There are three main layouts you will find when buying.

  • Full layout with number-pad
  • Tenless layout with-out number-pad but with arrow keys and home/end/pg & up down keys
  • Compact - This is like the tenless layout but has no F-Keys, these would be accessed through the function key.

Keyboard attempt #1

After reading up about all the switch types and listening to some recordings I decided I wanted the maximum typing experience and went for the Blue switches. I ordered the following product from Amazon which I also found on eBay in China.

Corlorful Backlit Chroma Dimmable Mechanical Gaming Keyboard 87 Keys Anti-Ghosting MX Blue Switches

It arrived in a plain cardboard box along with a free mouse-mat. I plugged it into a USB port and it worked straight away on a Mac, Windows 7 and Windows 10. There were several modes for the back-lighting from a constant lighting to a key-press chasing mode which could probably give your password away! The top plate of the keyboard was a plush and premium brushed aluminium, which gave it a very luxurious feel. It also had an open chassis meaning you could see the whole key and switch.

I used the product in a relatively quiet open plan office for about a week before the complaints started to roll in, fortunately Amazon offers returns and I found a category that summed up my problem in the form.

Before boxing the product up for return I tried it in my home office. I found the sound of the Blues to be getting on my own nerves as each key press was reverberating from the keyboard's aluminium open-top. One option was to add O-Rings under each switch, I tried this on several keys but found it made the typing experience less fluent.

Keyboard attempt #2

After much scouring of the interwebs I found a tenkeyless keyboard with Brown switches for under £40. I ordered on 10th Feb and it arrived on the 29th which is record timing for AliExpress/China.

Surmt CM625 87 Mechanical Gaming Keyboard

The Surmt CM625

As pictured in place, at the office the model without number-pad gives plenty of space for a mouse. It was shipped in a plain box with a tool for removing key-caps and a warranty card, but nothing else. In comparison to the first product the sound is buttery and muted. It is also very weighty in its completely plastic shell. The text is printed onto each key rather than laser etched and can be felt as it is slightly raised.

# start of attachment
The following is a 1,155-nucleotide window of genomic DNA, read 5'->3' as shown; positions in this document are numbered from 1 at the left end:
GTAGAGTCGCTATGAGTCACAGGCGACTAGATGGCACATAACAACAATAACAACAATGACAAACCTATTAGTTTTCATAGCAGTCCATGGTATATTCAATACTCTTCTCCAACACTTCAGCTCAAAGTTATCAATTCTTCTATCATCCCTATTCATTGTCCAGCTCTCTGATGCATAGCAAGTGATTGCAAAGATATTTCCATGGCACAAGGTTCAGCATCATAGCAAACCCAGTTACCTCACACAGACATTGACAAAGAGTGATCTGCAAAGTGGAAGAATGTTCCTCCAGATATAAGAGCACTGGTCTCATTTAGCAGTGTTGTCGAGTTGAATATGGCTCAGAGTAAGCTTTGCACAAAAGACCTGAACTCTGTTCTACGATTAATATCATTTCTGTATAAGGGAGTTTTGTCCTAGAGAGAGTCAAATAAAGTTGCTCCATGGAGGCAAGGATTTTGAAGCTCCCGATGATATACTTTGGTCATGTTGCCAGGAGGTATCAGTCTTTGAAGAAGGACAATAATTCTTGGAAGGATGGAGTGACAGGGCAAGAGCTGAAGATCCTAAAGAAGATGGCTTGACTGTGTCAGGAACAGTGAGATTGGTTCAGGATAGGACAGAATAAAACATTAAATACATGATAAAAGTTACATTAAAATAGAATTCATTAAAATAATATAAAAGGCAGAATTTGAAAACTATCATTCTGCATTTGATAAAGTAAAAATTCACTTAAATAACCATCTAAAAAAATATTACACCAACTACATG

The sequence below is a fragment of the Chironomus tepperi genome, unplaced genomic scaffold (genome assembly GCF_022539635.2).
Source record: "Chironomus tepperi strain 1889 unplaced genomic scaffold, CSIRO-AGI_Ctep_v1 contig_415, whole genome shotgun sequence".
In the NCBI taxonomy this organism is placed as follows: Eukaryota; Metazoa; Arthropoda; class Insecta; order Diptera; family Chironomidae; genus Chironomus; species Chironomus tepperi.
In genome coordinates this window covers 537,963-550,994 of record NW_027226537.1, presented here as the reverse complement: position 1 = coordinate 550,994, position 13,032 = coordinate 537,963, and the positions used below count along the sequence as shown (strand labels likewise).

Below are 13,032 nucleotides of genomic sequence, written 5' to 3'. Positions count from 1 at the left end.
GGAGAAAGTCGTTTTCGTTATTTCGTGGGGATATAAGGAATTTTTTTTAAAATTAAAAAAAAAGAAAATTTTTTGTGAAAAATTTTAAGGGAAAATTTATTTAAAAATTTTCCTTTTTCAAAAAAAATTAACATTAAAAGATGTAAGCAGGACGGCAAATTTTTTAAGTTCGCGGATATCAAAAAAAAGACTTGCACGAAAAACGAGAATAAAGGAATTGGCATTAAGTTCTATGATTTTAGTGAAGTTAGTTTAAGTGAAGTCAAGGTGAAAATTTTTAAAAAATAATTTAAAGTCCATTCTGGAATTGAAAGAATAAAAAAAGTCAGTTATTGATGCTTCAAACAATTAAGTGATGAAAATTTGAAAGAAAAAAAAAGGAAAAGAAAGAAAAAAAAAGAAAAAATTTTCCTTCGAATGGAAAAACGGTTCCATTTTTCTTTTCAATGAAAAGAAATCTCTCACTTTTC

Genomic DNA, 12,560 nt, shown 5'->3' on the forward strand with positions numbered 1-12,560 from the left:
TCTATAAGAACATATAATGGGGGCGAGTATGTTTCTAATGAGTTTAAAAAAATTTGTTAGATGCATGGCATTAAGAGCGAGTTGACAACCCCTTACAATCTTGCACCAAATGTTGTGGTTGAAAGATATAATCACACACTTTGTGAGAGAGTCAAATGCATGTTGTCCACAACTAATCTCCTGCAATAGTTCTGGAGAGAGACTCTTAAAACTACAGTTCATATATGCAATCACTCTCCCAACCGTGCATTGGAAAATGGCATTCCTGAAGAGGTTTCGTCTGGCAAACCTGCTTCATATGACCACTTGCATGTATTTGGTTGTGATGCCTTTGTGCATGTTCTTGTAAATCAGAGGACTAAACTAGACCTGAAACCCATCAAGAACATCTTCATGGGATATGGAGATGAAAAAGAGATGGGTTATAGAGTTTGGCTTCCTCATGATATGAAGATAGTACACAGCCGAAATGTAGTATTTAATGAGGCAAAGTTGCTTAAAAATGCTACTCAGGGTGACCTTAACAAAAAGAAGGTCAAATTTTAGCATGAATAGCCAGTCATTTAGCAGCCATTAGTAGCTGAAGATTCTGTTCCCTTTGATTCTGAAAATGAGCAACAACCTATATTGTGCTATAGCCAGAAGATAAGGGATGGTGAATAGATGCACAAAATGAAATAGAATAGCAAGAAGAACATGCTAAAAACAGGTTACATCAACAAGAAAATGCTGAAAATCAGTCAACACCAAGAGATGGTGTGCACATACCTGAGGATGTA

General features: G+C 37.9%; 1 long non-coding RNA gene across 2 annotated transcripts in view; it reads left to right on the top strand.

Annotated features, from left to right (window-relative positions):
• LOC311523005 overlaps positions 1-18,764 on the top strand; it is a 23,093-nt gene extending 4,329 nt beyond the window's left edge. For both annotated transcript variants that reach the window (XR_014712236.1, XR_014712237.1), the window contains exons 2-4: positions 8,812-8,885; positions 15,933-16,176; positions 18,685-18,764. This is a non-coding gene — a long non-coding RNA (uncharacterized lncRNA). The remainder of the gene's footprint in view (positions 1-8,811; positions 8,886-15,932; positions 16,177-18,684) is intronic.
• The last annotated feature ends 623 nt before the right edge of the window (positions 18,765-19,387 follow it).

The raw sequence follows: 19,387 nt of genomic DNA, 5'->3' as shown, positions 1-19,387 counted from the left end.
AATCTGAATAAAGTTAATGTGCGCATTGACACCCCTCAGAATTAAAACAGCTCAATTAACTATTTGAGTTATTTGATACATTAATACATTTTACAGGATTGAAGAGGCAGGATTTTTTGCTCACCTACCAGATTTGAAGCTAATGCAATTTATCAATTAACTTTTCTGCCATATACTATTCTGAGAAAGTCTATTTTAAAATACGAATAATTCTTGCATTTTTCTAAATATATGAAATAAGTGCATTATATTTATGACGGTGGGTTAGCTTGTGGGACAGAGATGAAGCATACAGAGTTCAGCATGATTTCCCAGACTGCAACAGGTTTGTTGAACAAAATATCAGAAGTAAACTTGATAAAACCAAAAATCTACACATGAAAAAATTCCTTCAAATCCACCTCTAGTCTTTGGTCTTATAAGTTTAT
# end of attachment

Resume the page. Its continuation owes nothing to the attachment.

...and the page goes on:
If I have to be critical about this keyboard: the springs under the two Shift keys on the left and right feel different, one is slightly harder to depress. The keys which are stabilised by springs give off a slightly hard reverberation (space, shift, enter etc), but I have no idea whether this would sound better on a keyboard 3x the price.

Summing up

I think I've found the right mechanical for me - quiet enough to use in the office, sturdy build quality, the right price (think: 50% cheaper than an Apple wireless) and a satisfying fluent typing experience. Going back to a Microsoft Natural Keyboard now feels dull and slow in comparison.

Getting one

My buying advice would be to use a supplier which has no quibbles returns, so that if you are not happy with it you can try something different. Chasing a bargain is important for me, but getting the right layout and switches will pay dividends in the long-run, so I'd suggest doing plenty of research before committing to purchase. The reason I have bought with a US layout is that I have become used to the layout on my MBA, so don't want to have two layouts to contend with - be careful as often the product you will receive is not the same as pictured.

Suppliers in the UK:

eBay, Amazon, kustompcs.co.uk, keyboardco.com, overclockers.co.uk, dabs.com

Feel free to ask questions in the comments.

See also:

Alex Ellis

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United Kingdom http://alexellis.io/